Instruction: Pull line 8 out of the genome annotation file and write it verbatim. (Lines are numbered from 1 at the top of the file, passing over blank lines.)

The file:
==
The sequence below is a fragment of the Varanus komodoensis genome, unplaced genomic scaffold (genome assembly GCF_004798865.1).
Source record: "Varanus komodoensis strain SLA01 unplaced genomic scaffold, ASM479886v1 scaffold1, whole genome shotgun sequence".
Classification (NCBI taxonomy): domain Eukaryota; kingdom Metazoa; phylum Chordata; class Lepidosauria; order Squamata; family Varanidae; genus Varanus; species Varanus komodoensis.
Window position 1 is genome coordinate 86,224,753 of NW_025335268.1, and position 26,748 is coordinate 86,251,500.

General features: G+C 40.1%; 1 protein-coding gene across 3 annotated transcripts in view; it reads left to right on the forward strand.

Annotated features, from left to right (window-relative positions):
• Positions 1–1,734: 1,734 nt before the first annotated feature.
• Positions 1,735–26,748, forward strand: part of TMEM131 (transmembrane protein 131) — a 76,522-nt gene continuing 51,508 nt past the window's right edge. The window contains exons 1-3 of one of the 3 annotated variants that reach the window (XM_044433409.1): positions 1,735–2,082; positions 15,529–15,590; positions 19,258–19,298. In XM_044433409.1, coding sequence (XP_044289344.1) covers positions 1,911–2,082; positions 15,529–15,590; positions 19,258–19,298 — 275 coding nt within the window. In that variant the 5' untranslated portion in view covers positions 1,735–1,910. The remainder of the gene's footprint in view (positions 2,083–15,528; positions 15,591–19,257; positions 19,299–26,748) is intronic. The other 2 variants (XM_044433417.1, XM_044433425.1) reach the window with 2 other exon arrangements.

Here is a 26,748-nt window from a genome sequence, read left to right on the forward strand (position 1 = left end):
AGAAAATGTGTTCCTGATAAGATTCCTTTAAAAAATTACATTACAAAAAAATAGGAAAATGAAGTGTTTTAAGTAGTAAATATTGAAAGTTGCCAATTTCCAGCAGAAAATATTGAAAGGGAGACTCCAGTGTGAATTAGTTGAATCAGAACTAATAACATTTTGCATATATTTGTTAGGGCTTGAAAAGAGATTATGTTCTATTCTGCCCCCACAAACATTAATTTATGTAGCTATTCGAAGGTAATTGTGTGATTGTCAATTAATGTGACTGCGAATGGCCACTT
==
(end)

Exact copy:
• Positions 1,735–26,748, forward strand: part of TMEM131 (transmembrane protein 131) — a 76,522-nt gene continuing 51,508 nt past the window's right edge. The window contains exons 1-3 of one of the 3 annotated variants that reach the window (XM_044433409.1): positions 1,735–2,082; positions 15,529–15,590; positions 19,258–19,298. In XM_044433409.1, coding sequence (XP_044289344.1) covers positions 1,911–2,082; positions 15,529–15,590; positions 19,258–19,298 — 275 coding nt within the window. In that variant the 5' untranslated portion in view covers positions 1,735–1,910. The remainder of the gene's footprint in view (positions 2,083–15,528; positions 15,591–19,257; positions 19,299–26,748) is intronic. The other 2 variants (XM_044433417.1, XM_044433425.1) reach the window with 2 other exon arrangements.